The words of Nehemiah son of Hakaliah: In the month of Kislev in the twentieth year, while I was in the citadel of Susa, Hanani, one of my brothers, came from Judah with some other men, and I questioned them about the Jewish remnant that had survived the exile, and also about Jerusalem. They said to me, “Those who survived the exile and are back in the province are in great trouble and disgrace. The wall of Jerusalem is broken down, and its gates have been burned with fire.” Nehemiah 1:1-3
It is political season in the US. Mid-term elections, in which over half the legislative branch of the national government is up for grabs, are being held today. Border security, foreign terror cells, and state-sponsored cyber threats have become central campaign rhetoric. One wonders if Fortress Americana is fortified after all.
Consider the Hebrews of Nehemiah’s day. Decades before, thousands had been carried off into exile. They were compelled to relocate to a foreign empire, learn a new language, obey new laws, and eat new foods. They had to fit into a new, and almost certainly hostile, social, economic, and political world. It must have been pretty tough to be a Hebrew in Susa.
But some lucky few had escaped the exile. Either by being overlooked or by luck they were allowed to remain in their homeland. They were free to worship their God. They were free to speak their own language, remain in their own homes, cultivate their own fields, and keep their social customs intact. It wasn’t all easy being under the occupation of a foreign power but, you have to think, those who escaped the exile were the lucky ones.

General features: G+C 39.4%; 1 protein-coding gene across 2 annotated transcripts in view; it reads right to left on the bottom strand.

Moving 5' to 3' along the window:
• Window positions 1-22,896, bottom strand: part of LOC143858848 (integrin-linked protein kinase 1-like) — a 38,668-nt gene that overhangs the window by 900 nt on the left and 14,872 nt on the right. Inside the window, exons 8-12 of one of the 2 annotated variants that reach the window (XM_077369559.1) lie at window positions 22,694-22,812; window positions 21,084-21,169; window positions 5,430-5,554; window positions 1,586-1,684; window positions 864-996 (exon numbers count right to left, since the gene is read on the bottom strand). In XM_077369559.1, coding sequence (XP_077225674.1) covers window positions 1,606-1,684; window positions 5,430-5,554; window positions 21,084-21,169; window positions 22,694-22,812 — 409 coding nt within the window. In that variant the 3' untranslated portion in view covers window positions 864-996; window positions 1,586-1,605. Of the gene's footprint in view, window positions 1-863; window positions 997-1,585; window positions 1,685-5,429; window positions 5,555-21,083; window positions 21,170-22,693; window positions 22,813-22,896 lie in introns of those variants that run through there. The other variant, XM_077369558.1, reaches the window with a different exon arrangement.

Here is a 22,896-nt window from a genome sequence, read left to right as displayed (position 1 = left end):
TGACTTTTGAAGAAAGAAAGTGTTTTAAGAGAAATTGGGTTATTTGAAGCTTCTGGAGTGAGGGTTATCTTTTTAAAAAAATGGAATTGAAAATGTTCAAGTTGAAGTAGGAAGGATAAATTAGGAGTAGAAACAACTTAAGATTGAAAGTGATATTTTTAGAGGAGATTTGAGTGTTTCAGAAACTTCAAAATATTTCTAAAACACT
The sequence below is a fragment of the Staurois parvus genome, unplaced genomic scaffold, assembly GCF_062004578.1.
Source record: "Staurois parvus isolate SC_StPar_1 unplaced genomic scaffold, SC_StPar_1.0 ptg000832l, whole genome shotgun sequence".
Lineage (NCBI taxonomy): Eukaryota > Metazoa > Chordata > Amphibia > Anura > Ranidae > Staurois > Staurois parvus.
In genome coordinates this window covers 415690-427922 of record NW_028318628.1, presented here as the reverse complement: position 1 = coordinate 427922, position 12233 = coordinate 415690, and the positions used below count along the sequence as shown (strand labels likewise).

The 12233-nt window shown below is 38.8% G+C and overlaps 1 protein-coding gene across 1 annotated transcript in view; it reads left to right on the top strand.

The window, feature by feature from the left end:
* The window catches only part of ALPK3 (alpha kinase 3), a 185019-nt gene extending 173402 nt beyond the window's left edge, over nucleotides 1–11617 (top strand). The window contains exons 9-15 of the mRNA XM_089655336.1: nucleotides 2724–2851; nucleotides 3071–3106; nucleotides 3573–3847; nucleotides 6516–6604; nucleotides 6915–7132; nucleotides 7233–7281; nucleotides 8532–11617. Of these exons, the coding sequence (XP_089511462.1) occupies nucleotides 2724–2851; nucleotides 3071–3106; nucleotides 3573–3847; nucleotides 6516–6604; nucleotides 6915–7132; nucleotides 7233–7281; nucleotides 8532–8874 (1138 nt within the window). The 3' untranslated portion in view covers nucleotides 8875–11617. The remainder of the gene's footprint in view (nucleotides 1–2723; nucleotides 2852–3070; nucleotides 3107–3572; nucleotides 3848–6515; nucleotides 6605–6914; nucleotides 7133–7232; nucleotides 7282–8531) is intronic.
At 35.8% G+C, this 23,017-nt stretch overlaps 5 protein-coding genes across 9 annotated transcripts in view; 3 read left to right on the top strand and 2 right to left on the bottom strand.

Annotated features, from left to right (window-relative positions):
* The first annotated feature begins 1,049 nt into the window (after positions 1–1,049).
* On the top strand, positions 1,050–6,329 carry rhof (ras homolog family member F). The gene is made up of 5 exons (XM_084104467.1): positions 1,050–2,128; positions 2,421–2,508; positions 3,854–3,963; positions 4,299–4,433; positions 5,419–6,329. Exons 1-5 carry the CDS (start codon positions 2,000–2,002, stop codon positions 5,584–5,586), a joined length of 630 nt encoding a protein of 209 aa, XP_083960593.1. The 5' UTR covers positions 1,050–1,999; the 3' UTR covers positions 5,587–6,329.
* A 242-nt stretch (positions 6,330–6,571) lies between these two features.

But somehow, those who remained in Jerusalem were the ones in distress. It is those who were force marched to a foreign land who had the wherewithal to come to the city’s rescue. How could that be? How were the ones dragged off in chains the safe ones and those who were allowed to remain untouched the vulnerable ones?
The answer is in Jeremiah 29. It turns out the Lord said He would be with those in exile but would send a sword against those who remained in Jerusalem.
There is at least one clear lesson for us. There is no safe place for us under heaven but where the Lord has called us to be. Don’t think by moving from red to blue state, or vice versa, or from this country to that, that you will gain security for you and yours. It is better to be in exile with the Lord than to be in the Holy City without Him. At this and all times, let’s put our trust in God Almighty, and in the good plan He has for us, wherever it might take us.